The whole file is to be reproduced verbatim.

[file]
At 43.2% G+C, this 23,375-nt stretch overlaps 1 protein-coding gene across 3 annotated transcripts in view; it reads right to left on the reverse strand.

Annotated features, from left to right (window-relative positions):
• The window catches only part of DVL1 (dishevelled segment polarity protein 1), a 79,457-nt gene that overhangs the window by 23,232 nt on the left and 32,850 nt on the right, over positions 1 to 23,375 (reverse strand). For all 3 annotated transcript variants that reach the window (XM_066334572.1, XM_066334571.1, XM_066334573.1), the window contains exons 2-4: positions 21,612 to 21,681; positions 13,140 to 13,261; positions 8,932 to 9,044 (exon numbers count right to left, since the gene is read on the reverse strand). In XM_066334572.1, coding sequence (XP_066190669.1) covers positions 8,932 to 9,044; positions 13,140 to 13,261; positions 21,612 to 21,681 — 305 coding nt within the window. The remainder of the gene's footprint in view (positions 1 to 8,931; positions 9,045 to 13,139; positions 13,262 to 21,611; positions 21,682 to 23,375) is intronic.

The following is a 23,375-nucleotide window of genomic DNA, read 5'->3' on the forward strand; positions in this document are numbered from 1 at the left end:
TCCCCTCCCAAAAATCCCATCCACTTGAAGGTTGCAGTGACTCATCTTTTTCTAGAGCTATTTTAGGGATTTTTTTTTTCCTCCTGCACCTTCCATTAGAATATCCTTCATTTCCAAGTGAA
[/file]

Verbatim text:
At 43.2% G+C, this 23,375-nt stretch overlaps 1 protein-coding gene across 3 annotated transcripts in view; it reads right to left on the reverse strand.

Annotated features, from left to right (window-relative positions):
• The window catches only part of DVL1 (dishevelled segment polarity protein 1), a 79,457-nt gene that overhangs the window by 23,232 nt on the left and 32,850 nt on the right, over positions 1 to 23,375 (reverse strand). For all 3 annotated transcript variants that reach the window (XM_066334572.1, XM_066334571.1, XM_066334573.1), the window contains exons 2-4: positions 21,612 to 21,681; positions 13,140 to 13,261; positions 8,932 to 9,044 (exon numbers count right to left, since the gene is read on the reverse strand). In XM_066334572.1, coding sequence (XP_066190669.1) covers positions 8,932 to 9,044; positions 13,140 to 13,261; positions 21,612 to 21,681 — 305 coding nt within the window. The remainder of the gene's footprint in view (positions 1 to 8,931; positions 9,045 to 13,139; positions 13,262 to 21,611; positions 21,682 to 23,375) is intronic.

The following is a 23,375-nucleotide window of genomic DNA, read 5'->3' on the forward strand; positions in this document are numbered from 1 at the left end:
TCCCCTCCCAAAAATCCCATCCACTTGAAGGTTGCAGTGACTCATCTTTTTCTAGAGCTATTTTAGGGATTTTTTTTTTCCTCCTGCACCTTCCATTAGAATATCCTTCATTTCCAAGTGAA